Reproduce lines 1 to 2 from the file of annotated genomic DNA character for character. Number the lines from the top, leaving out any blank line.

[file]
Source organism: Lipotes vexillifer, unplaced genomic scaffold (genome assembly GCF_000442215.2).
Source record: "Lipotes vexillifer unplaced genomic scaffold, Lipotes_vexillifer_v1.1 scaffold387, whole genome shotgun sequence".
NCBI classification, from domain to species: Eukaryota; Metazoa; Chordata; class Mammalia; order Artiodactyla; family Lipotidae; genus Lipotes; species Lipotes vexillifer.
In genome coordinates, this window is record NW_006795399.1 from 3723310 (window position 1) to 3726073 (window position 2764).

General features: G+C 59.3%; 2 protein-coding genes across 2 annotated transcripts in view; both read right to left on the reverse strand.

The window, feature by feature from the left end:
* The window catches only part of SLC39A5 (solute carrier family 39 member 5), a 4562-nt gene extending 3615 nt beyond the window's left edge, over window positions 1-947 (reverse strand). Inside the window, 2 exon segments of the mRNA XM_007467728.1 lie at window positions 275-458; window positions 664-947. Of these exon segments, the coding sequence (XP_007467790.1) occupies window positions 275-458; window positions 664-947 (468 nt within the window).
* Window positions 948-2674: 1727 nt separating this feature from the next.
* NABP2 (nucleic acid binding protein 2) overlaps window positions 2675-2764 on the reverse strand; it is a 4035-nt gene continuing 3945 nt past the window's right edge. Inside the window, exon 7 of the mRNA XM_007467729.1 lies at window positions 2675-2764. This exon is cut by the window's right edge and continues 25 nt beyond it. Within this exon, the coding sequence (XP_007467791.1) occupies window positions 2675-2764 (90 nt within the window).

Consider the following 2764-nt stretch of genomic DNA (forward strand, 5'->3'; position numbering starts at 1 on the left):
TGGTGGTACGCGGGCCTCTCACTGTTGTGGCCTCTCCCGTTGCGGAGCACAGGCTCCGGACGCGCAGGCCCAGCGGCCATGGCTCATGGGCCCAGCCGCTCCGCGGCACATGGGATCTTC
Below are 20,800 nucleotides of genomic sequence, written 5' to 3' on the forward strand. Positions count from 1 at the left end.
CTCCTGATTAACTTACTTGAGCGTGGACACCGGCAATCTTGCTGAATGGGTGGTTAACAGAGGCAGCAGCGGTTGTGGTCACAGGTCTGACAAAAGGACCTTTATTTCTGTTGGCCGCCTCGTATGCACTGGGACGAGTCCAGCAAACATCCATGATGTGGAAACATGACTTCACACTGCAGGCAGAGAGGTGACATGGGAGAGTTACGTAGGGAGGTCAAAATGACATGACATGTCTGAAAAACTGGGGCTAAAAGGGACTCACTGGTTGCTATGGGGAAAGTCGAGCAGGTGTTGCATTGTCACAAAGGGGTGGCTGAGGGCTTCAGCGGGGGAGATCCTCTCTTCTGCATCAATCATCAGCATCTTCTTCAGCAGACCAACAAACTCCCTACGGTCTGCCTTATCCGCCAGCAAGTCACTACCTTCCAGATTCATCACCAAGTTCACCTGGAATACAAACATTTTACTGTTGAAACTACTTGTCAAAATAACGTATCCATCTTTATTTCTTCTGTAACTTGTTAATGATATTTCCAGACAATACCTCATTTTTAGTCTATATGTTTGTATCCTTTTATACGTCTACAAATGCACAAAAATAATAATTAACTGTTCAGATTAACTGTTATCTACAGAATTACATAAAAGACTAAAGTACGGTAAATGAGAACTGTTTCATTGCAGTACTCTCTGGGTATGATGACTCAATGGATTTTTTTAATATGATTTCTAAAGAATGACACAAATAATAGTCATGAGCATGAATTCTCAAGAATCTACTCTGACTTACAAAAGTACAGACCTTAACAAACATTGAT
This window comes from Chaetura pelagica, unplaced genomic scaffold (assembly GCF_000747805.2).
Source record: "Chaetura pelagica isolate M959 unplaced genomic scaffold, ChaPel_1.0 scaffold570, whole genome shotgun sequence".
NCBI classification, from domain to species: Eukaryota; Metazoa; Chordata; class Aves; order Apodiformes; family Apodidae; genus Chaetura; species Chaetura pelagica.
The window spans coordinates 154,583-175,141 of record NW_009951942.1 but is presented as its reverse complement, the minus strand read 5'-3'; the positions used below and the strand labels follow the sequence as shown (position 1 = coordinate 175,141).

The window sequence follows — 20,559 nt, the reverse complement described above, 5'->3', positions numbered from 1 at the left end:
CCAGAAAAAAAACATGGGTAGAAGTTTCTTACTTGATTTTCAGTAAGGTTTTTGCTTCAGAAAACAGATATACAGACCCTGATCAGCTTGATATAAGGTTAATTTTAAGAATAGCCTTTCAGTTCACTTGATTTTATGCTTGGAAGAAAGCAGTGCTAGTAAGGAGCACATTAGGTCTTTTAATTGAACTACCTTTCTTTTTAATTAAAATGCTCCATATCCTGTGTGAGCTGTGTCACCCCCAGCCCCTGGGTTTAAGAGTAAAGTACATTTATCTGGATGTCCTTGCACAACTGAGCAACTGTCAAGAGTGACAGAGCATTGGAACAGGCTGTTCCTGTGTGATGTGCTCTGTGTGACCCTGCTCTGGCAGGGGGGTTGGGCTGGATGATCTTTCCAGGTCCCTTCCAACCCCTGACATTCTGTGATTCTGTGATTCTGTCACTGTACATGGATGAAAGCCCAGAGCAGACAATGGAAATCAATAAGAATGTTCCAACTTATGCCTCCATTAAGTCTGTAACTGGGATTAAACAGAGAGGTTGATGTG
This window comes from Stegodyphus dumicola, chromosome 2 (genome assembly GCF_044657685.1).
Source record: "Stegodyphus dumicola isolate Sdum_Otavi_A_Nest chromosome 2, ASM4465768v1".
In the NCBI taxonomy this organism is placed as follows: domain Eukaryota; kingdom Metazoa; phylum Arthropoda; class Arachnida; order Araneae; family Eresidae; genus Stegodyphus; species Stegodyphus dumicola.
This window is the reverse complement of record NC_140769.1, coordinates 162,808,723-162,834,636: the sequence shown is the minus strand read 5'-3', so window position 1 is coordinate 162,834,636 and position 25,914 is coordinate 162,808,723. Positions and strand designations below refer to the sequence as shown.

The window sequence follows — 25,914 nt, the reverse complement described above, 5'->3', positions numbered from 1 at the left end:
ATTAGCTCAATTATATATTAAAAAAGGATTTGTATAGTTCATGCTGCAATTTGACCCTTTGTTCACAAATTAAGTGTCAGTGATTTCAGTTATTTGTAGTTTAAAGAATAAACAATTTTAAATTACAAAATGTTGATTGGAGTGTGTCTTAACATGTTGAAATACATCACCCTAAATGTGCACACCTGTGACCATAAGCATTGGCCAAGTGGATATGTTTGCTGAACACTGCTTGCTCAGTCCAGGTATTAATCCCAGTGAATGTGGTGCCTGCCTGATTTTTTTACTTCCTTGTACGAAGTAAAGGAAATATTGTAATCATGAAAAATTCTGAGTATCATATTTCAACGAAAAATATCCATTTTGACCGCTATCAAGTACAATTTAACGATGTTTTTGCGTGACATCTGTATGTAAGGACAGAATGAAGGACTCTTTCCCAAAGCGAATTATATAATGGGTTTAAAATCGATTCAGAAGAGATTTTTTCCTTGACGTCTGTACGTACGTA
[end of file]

Source organism: Lipotes vexillifer, unplaced genomic scaffold (genome assembly GCF_000442215.2).
Source record: "Lipotes vexillifer unplaced genomic scaffold, Lipotes_vexillifer_v1.1 scaffold387, whole genome shotgun sequence".